Everyone who's written about Delta's announcement that it is adding a first-class section to the MD-88s it uses on its Shuttle operation -- myself included -- has overlooked one obvious reason for the move, pointed out to me today by Joe Brancatelli: Fleet flexibility as the Shuttle market shrinks.
"With a standard configuration of first/coach, the planes no longer have to be dedicated to the shuttle runs," he notes. Instead, they can be redeployed, as needed, on the regular fleet for longer-route service.
As I said on Friday, the roundtrip Shuttle fare between New York and Washington or Boston is nearly $700. Whoa. This, of course, is exactly what individual fliers and corporate travel departments have been saying as well, and Shuttle traffic has been softening. The Wall Street collapse will only add to that.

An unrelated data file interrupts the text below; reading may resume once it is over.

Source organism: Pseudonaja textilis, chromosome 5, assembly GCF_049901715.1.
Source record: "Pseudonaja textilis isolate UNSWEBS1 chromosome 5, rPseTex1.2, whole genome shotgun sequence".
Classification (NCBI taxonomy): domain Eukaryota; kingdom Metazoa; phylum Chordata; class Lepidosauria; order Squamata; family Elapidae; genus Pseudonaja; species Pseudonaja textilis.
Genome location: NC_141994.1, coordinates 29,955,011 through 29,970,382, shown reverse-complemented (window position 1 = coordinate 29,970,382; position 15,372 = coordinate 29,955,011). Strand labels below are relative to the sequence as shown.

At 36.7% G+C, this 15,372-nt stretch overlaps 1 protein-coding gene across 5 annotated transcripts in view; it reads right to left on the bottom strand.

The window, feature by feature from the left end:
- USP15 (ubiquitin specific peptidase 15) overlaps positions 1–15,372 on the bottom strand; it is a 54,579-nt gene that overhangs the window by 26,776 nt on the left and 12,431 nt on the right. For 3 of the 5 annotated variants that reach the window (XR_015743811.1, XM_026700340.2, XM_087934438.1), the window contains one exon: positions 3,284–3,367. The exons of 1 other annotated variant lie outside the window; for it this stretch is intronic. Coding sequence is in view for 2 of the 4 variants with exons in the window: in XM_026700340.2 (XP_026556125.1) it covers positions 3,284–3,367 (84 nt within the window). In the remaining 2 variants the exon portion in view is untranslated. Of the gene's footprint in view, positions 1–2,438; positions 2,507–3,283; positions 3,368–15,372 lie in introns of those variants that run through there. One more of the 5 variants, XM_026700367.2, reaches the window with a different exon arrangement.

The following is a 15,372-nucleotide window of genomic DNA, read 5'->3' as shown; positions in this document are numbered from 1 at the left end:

I don't think Delta's move had much if anything to do with the extra $100 to $200 it might theoretically wring out of Shuttle users for first-class seats, because the coach fare is already so daunting. As Delta made a big point of saying, the new first-class section will enable elite-status fliers to get free upgrades.
So it's a perk and a ploy.
As to the bus: Obviously, a cheap ride on one of those new bus shuttle boutique services is an option for business travelers, but it takes half the day on the bus, so it's not for someone who has to rush to Washington (or New York) at the last minute, which is where the core of the Shuttle market is -- or was.
Amtrak isn't a lot faster than the bus, but it's a lot cheaper than the Delta or US Air shuttles. And, of course, it's a lot greener than either.